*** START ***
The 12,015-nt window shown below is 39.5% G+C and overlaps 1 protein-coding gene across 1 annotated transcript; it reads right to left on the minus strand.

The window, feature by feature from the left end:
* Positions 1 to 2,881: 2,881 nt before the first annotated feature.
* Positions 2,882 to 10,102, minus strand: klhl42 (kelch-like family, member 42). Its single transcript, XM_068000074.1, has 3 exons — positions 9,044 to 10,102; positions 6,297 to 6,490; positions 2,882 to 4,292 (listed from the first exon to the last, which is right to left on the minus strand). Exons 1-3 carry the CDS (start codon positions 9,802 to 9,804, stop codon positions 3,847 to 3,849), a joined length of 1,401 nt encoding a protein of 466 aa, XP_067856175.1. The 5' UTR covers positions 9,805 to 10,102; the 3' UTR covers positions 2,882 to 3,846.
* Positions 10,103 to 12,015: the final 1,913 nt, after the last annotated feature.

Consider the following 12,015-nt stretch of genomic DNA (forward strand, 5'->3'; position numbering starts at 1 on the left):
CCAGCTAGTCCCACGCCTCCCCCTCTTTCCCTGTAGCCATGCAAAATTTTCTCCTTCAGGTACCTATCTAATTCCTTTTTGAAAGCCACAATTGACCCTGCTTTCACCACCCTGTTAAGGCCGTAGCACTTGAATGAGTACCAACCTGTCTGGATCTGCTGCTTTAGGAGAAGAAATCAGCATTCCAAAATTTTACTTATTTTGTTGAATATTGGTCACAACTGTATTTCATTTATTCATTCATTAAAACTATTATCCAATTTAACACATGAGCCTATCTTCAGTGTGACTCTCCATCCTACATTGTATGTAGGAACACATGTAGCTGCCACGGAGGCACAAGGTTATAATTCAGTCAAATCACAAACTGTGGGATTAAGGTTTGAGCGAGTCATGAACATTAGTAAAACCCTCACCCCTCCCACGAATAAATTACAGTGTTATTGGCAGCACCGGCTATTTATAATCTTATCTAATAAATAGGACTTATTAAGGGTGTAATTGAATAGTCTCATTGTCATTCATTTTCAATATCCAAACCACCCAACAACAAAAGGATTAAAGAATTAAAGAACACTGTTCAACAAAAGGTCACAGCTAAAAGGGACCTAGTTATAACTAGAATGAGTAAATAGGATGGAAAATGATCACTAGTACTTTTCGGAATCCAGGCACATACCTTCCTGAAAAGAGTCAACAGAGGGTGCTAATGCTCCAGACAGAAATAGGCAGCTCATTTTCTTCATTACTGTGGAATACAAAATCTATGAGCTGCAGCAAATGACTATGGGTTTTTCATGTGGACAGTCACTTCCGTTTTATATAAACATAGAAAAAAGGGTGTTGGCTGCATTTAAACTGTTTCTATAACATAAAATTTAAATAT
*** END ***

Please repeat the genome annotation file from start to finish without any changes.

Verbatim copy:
The 12,015-nt window shown below is 39.5% G+C and overlaps 1 protein-coding gene across 1 annotated transcript; it reads right to left on the minus strand.

The window, feature by feature from the left end:
* Positions 1 to 2,881: 2,881 nt before the first annotated feature.
* Positions 2,882 to 10,102, minus strand: klhl42 (kelch-like family, member 42). Its single transcript, XM_068000074.1, has 3 exons — positions 9,044 to 10,102; positions 6,297 to 6,490; positions 2,882 to 4,292 (listed from the first exon to the last, which is right to left on the minus strand). Exons 1-3 carry the CDS (start codon positions 9,802 to 9,804, stop codon positions 3,847 to 3,849), a joined length of 1,401 nt encoding a protein of 466 aa, XP_067856175.1. The 5' UTR covers positions 9,805 to 10,102; the 3' UTR covers positions 2,882 to 3,846.
* Positions 10,103 to 12,015: the final 1,913 nt, after the last annotated feature.

Consider the following 12,015-nt stretch of genomic DNA (forward strand, 5'->3'; position numbering starts at 1 on the left):
CCAGCTAGTCCCACGCCTCCCCCTCTTTCCCTGTAGCCATGCAAAATTTTCTCCTTCAGGTACCTATCTAATTCCTTTTTGAAAGCCACAATTGACCCTGCTTTCACCACCCTGTTAAGGCCGTAGCACTTGAATGAGTACCAACCTGTCTGGATCTGCTGCTTTAGGAGAAGAAATCAGCATTCCAAAATTTTACTTATTTTGTTGAATATTGGTCACAACTGTATTTCATTTATTCATTCATTAAAACTATTATCCAATTTAACACATGAGCCTATCTTCAGTGTGACTCTCCATCCTACATTGTATGTAGGAACACATGTAGCTGCCACGGAGGCACAAGGTTATAATTCAGTCAAATCACAAACTGTGGGATTAAGGTTTGAGCGAGTCATGAACATTAGTAAAACCCTCACCCCTCCCACGAATAAATTACAGTGTTATTGGCAGCACCGGCTATTTATAATCTTATCTAATAAATAGGACTTATTAAGGGTGTAATTGAATAGTCTCATTGTCATTCATTTTCAATATCCAAACCACCCAACAACAAAAGGATTAAAGAATTAAAGAACACTGTTCAACAAAAGGTCACAGCTAAAAGGGACCTAGTTATAACTAGAATGAGTAAATAGGATGGAAAATGATCACTAGTACTTTTCGGAATCCAGGCACATACCTTCCTGAAAAGAGTCAACAGAGGGTGCTAATGCTCCAGACAGAAATAGGCAGCTCATTTTCTTCATTACTGTGGAATACAAAATCTATGAGCTGCAGCAAATGACTATGGGTTTTTCATGTGGACAGTCACTTCCGTTTTATATAAACATAGAAAAAAGGGTGTTGGCTGCATTTAAACTGTTTCTATAACATAAAATTTAAATAT